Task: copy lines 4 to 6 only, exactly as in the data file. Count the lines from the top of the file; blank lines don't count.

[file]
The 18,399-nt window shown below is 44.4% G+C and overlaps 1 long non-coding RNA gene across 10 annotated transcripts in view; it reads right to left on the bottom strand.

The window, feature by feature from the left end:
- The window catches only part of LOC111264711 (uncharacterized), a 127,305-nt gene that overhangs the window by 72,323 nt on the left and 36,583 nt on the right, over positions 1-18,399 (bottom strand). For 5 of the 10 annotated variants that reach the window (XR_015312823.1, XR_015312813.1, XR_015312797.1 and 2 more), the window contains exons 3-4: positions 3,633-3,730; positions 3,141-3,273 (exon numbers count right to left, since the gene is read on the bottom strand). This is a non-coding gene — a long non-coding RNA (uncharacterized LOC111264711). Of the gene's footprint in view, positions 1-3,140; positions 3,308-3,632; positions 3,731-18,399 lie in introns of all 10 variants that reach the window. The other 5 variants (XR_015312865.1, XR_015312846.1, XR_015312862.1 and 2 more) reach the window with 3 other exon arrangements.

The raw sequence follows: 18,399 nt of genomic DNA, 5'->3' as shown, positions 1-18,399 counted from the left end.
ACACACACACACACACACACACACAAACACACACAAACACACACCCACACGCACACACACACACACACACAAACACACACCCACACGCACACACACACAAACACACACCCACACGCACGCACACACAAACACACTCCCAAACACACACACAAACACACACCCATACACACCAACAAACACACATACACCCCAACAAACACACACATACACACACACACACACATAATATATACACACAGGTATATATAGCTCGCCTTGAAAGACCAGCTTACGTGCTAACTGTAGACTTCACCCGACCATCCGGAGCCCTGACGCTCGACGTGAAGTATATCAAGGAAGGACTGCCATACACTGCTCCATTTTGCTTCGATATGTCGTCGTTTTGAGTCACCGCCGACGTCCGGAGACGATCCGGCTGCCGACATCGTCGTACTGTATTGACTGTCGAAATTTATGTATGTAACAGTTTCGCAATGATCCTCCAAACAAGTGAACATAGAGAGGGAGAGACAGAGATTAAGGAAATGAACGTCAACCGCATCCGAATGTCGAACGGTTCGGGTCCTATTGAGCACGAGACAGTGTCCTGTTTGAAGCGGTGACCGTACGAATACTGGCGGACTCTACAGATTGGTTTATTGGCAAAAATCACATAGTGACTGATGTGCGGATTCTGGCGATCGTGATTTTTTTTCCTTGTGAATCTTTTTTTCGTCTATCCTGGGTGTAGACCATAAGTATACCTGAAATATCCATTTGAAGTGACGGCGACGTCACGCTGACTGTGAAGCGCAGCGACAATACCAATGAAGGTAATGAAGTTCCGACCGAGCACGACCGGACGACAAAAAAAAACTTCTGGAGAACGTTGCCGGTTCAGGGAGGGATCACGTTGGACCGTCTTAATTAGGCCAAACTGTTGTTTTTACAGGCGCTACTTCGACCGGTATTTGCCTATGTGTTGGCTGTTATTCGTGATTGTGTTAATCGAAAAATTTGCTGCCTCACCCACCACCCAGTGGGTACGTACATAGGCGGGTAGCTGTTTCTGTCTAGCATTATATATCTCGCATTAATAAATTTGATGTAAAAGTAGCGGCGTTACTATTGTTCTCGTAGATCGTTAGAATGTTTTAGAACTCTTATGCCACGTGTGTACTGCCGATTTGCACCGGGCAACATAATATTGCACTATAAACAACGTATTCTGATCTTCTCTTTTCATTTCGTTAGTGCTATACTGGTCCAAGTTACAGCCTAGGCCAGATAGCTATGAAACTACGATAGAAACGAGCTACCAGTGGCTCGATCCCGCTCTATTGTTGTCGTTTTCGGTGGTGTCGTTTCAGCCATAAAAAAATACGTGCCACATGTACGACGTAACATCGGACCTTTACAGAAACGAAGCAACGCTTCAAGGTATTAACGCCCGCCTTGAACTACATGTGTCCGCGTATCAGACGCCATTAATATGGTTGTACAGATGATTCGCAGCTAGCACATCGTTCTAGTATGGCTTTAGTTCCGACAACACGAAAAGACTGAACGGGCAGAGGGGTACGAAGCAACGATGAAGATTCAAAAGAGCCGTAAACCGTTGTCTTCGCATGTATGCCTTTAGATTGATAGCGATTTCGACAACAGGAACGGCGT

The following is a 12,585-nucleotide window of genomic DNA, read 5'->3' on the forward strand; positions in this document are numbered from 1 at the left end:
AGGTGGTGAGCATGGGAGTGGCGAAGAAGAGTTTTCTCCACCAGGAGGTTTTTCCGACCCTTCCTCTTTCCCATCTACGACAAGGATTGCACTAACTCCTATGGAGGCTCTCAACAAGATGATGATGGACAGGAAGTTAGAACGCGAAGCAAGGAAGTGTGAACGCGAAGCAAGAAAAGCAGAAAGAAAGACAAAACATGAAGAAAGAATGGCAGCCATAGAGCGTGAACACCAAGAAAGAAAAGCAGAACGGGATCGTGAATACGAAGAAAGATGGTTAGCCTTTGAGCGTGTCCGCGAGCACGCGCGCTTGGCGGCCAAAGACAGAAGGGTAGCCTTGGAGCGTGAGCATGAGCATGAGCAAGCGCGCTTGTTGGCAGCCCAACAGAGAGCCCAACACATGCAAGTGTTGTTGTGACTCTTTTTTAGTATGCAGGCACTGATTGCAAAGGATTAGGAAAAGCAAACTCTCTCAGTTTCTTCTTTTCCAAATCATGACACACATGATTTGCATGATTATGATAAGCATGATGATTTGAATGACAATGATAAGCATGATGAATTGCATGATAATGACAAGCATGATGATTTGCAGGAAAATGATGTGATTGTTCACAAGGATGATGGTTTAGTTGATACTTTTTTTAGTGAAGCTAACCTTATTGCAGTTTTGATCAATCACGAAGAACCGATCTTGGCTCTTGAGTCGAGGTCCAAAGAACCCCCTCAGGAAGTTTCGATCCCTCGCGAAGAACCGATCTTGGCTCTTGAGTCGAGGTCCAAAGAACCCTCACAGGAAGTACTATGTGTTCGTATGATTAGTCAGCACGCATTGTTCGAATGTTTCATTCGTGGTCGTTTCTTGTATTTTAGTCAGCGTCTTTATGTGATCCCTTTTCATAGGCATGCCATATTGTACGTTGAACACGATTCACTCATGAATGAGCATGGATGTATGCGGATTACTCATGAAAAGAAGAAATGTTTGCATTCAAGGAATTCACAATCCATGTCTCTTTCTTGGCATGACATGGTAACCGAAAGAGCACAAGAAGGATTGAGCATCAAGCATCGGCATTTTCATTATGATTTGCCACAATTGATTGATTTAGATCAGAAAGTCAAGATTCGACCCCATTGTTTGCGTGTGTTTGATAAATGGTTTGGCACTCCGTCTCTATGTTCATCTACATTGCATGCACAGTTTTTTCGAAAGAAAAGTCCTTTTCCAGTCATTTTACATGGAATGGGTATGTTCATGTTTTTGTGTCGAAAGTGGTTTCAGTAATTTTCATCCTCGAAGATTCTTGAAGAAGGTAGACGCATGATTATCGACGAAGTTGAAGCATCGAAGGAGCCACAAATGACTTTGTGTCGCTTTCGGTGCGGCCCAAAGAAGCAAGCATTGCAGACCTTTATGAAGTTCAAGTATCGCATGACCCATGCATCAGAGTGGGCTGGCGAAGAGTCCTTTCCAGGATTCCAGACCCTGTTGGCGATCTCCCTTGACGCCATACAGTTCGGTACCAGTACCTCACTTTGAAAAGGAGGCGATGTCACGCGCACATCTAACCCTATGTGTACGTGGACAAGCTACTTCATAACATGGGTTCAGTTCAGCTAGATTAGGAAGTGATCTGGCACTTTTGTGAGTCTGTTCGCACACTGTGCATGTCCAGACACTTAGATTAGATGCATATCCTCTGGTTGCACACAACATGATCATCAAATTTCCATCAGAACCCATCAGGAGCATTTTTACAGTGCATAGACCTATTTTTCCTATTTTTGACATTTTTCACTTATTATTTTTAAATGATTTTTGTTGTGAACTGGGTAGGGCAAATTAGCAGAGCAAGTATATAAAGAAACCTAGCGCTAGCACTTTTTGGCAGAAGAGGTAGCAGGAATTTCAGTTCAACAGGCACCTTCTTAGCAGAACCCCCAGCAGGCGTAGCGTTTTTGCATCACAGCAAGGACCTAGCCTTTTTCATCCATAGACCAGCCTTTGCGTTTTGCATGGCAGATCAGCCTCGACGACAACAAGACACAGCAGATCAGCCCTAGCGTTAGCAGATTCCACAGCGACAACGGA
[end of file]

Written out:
The raw sequence follows: 18,399 nt of genomic DNA, 5'->3' as shown, positions 1-18,399 counted from the left end.
ACACACACACACACACACACACACAAACACACACAAACACACACCCACACGCACACACACACACACACACAAACACACACCCACACGCACACACACACAAACACACACCCACACGCACGCACACACAAACACACTCCCAAACACACACACAAACACACACCCATACACACCAACAAACACACATACACCCCAACAAACACACACATACACACACACACACACATAATATATACACACAGGTATATATAGCTCGCCTTGAAAGACCAGCTTACGTGCTAACTGTAGACTTCACCCGACCATCCGGAGCCCTGACGCTCGACGTGAAGTATATCAAGGAAGGACTGCCATACACTGCTCCATTTTGCTTCGATATGTCGTCGTTTTGAGTCACCGCCGACGTCCGGAGACGATCCGGCTGCCGACATCGTCGTACTGTATTGACTGTCGAAATTTATGTATGTAACAGTTTCGCAATGATCCTCCAAACAAGTGAACATAGAGAGGGAGAGACAGAGATTAAGGAAATGAACGTCAACCGCATCCGAATGTCGAACGGTTCGGGTCCTATTGAGCACGAGACAGTGTCCTGTTTGAAGCGGTGACCGTACGAATACTGGCGGACTCTACAGATTGGTTTATTGGCAAAAATCACATAGTGACTGATGTGCGGATTCTGGCGATCGTGATTTTTTTTCCTTGTGAATCTTTTTTTCGTCTATCCTGGGTGTAGACCATAAGTATACCTGAAATATCCATTTGAAGTGACGGCGACGTCACGCTGACTGTGAAGCGCAGCGACAATACCAATGAAGGTAATGAAGTTCCGACCGAGCACGACCGGACGACAAAAAAAAACTTCTGGAGAACGTTGCCGGTTCAGGGAGGGATCACGTTGGACCGTCTTAATTAGGCCAAACTGTTGTTTTTACAGGCGCTACTTCGACCGGTATTTGCCTATGTGTTGGCTGTTATTCGTGATTGTGTTAATCGAAAAATTTGCTGCCTCACCCACCACCCAGTGGGTACGTACATAGGCGGGTAGCTGTTTCTGTCTAGCATTATATATCTCGCATTAATAAATTTGATGTAAAAGTAGCGGCGTTACTATTGTTCTCGTAGATCGTTAGAATGTTTTAGAACTCTTATGCCACGTGTGTACTGCCGATTTGCACCGGGCAACATAATATTGCACTATAAACAACGTATTCTGATCTTCTCTTTTCATTTCGTTAGTGCTATACTGGTCCAAGTTACAGCCTAGGCCAGATAGCTATGAAACTACGATAGAAACGAGCTACCAGTGGCTCGATCCCGCTCTATTGTTGTCGTTTTCGGTGGTGTCGTTTCAGCCATAAAAAAATACGTGCCACATGTACGACGTAACATCGGACCTTTACAGAAACGAAGCAACGCTTCAAGGTATTAACGCCCGCCTTGAACTACATGTGTCCGCGTATCAGACGCCATTAATATGGTTGTACAGATGATTCGCAGCTAGCACATCGTTCTAGTATGGCTTTAGTTCCGACAACACGAAAAGACTGAACGGGCAGAGGGGTACGAAGCAACGATGAAGATTCAAAAGAGCCGTAAACCGTTGTCTTCGCATGTATGCCTTTAGATTGATAGCGATTTCGACAACAGGAACGGCGT

The following is a 12,585-nucleotide window of genomic DNA, read 5'->3' on the forward strand; positions in this document are numbered from 1 at the left end: